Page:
BURBANK — The Bob Hope Airport

Saturday, July 3, 2004
Airport noise down, not gone
Older planes can still rattle nearby windows
By Alex Dobuzinskis
The Los Angeles (CA) Daily News

BURBANK — The Bob Hope Airport is quieter today than it was before a new generation of aircraft began operating there, but there are still 10 private jets based at the airport that can sometimes bend the eardrum. Since 1987, the airport has required all commercial airlines flying in and out of the airport to be Stage 3 aircraft, a type of plane that is built to be less noisy. But bans on the noisier Stage 2 aircraft do not apply to general aviation flights.

As a result, private jets used for transporting executives can be louder than those from a commercial airline, said Victor Gill, a spokesman for the airport. Stage 2 aircraft make more of a thunderous noise than Stage 3 planes, which generally register as more of a whistling sound.

“Typically a person who is bothered by that type of a noise will complain about phone conversation interruption, or TV or music interruption,” Gill said.

Thirty-one general aviation planes based at the Bob Hope Airport are Stage 3 aircraft, while 10 of them are in the Stage 2 category, Gill said. In the 12 months between June 2003 through May 2004, there were 1,768 takeoffs and landings of Stage 2 aircraft at the airport.

The airport has a voluntary 10 p.m. to 7 a.m. curfew on airline flights. Cargo planes are for the most part abiding by the voluntary curfew, but Federal Express has a flight that comes in at 5 a.m., Gill said.

And Ameriflight, a courier company based at the Bob Hope Airport, has about 20 to 25 flights that operate throughout the night, he said. The company has several Stage 3 jets and propeller planes.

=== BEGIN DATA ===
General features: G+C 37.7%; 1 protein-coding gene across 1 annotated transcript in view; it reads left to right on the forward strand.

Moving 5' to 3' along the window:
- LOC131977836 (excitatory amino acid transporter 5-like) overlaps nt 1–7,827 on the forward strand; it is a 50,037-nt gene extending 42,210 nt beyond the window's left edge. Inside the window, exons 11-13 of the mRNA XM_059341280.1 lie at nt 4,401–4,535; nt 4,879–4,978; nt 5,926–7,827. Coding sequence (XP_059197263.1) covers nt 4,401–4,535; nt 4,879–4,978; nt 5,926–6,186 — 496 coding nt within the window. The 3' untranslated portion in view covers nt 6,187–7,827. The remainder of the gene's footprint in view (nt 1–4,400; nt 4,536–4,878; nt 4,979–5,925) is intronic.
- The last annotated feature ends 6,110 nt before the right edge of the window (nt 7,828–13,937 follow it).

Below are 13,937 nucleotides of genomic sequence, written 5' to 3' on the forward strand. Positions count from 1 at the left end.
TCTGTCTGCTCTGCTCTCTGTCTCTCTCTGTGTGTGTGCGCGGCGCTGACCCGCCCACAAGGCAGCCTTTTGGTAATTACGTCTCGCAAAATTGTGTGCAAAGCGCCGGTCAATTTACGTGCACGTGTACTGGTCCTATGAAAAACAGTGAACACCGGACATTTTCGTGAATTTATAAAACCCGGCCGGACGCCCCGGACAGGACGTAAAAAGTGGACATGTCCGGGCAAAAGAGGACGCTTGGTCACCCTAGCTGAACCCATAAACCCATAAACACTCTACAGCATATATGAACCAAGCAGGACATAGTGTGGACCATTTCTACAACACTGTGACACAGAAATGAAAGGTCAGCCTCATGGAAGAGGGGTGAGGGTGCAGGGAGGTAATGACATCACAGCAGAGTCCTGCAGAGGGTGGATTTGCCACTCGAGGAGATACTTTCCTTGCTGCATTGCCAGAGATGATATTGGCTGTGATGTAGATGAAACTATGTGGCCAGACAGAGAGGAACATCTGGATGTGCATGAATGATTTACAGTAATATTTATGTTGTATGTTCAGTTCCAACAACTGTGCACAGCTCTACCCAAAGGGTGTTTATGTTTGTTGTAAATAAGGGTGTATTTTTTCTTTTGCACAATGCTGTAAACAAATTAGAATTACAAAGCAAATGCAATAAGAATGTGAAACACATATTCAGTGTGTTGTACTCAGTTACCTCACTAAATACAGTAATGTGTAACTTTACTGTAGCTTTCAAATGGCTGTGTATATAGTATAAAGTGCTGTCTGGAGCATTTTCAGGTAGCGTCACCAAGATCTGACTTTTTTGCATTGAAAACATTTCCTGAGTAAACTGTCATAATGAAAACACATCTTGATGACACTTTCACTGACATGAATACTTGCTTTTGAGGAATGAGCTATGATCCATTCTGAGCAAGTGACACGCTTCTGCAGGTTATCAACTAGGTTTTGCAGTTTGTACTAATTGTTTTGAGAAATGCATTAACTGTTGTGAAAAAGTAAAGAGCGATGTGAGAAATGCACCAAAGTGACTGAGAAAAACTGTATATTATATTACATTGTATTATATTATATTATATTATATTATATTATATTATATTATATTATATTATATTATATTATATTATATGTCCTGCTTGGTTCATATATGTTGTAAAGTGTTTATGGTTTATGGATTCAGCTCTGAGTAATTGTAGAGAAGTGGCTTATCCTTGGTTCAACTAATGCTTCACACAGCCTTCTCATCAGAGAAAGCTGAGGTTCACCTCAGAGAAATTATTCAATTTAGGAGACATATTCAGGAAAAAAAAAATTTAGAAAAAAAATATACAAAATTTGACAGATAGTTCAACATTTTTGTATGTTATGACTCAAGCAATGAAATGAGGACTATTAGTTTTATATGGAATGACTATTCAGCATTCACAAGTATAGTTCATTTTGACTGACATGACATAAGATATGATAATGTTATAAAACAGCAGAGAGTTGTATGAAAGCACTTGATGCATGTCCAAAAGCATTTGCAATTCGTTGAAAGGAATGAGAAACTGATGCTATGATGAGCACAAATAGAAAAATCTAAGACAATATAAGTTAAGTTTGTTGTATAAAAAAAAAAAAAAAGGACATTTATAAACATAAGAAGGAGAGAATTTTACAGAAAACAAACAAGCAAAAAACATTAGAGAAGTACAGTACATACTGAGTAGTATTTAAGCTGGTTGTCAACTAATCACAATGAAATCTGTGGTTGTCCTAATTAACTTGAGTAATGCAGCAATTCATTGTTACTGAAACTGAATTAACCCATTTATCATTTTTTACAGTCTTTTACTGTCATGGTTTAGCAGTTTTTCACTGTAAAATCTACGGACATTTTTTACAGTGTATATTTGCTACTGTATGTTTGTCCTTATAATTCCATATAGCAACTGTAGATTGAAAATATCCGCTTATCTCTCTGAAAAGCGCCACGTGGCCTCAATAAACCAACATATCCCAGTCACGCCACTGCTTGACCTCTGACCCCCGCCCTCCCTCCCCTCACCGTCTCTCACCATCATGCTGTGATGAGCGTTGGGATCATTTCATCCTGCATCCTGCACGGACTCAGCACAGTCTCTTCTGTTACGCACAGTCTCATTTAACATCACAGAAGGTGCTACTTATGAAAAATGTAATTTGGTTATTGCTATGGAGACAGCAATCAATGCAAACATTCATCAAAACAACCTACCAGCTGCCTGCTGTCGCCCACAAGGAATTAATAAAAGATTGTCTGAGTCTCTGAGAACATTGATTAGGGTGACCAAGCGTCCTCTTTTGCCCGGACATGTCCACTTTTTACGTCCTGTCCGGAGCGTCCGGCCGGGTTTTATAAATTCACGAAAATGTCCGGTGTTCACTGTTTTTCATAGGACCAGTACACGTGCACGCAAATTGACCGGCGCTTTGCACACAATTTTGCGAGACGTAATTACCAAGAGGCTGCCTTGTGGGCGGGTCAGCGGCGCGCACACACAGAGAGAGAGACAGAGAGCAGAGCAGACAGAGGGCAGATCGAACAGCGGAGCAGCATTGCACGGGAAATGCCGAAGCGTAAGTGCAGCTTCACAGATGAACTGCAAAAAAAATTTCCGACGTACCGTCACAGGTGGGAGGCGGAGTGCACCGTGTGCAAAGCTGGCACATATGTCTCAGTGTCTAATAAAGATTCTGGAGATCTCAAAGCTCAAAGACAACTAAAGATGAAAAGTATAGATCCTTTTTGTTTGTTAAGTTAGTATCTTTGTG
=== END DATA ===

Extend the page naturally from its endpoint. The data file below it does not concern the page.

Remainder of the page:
Stage 2 planes are an issue the Burbank city officials are discussing with the airport authority, said Peter Kirsch, special counsel to the city on airport issues.

“The greatest noise concern at the airport is nighttime flights. The second greatest concern is Stage 2 aircraft, night or day,” Kirsch said.

“The gross amount of noise at this airport is substantially less than it was 10 or 15 years ago; it still doesn’t mean that people find it acceptable,” he said.

The noise from a Stage 2 aircraft can be up to four times as loud to the human ear as that from the newer versions, he said.

Under a proposed agreement between the city and the airport, the two sides would work cooperatively on reducing nighttime noise at the airport. The agreement, which could be approved in November, would also keep the airport from building a new terminal for 10 years.

The airport allows certain models of Stage 2 Gulfstream jets to fly at night if they are below a specified weight, Gill said.

Howard Rothenbach, the head of Restore Our Airport Rights, said his chief concern is that the number of flights at the airport will increase, but he added that Stage 2 aircraft are also a concern.

“Some of those pilots, I don’t know if they’re in a hurry or what, but they come screaming off the end of the runway,” Rothenbach said.

“If they were more respectful, it isn’t quite as bad because they throttle off” and make less noise, he said.